Date of Award


Honors Thesis Number




Faculty Advisor

Waring, George H.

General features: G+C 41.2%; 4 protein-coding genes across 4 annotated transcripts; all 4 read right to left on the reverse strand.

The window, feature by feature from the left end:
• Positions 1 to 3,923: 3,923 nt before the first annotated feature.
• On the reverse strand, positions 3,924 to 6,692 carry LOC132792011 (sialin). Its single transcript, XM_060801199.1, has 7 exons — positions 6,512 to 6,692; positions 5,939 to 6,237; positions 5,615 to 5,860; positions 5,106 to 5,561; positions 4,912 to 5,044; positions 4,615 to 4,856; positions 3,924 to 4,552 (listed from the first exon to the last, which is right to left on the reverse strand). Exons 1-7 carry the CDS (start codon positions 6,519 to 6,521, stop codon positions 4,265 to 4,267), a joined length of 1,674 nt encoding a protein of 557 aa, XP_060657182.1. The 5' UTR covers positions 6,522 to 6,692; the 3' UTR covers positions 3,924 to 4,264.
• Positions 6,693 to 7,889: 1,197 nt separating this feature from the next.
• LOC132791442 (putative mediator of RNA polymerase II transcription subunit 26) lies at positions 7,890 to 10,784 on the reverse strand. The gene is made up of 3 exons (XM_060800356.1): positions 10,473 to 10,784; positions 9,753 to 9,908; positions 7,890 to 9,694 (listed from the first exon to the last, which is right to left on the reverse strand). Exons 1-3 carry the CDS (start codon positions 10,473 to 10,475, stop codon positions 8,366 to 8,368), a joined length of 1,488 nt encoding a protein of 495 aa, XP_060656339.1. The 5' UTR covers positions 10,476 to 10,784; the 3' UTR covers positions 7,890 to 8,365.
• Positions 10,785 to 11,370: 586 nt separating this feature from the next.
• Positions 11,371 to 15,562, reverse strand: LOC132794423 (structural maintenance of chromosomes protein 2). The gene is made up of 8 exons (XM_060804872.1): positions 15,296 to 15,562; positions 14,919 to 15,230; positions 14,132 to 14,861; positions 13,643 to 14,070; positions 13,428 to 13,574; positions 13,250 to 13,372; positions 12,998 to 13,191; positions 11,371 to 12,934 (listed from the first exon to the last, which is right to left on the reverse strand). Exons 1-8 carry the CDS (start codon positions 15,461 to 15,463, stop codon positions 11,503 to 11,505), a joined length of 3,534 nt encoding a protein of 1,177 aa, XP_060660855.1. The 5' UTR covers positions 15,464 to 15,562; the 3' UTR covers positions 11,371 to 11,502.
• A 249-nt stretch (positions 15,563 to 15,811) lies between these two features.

An ethological investigation was made on a group of western lowland gorillas (Gorilla gorilla gorilla) at the Lincoln Park Zoo, Chicago. Focal animal sampling and all-occurrences sampling were used to collect data during the months of June and July 2000. Qualitative observations were made of the general behavioral patterns of the group, which included feeding and drinking behavior, resting, sleeping, nest construction, grooming behavior, group behavior, dominance hierarchies, zoo-keeper and public oriented behavior, and behavior in novel stimuli situations. Except for female dominance hierarchies, all behavioral patterns were found to be similar to those reported for feral gorillas. The primary focus of this study was on play behavior in infant western lowland gorillas. Play was categorized into three types: solitary play, social play, and mother-infant play. In my study group, age, gender, and type of rearing had no influence on the percentage of time spent by each individual in these three play categories. All of the infants spent most of their time engaged in solitary play and social play. Mother-infant play was found to be almost non-existent by the time a gorilla infant reached two years of age. Social play peaked during the early afternoon and consisted mainly of contact play. Infants spent a greater amount of time engaged in object play, as compared to locomotor and self-directed play.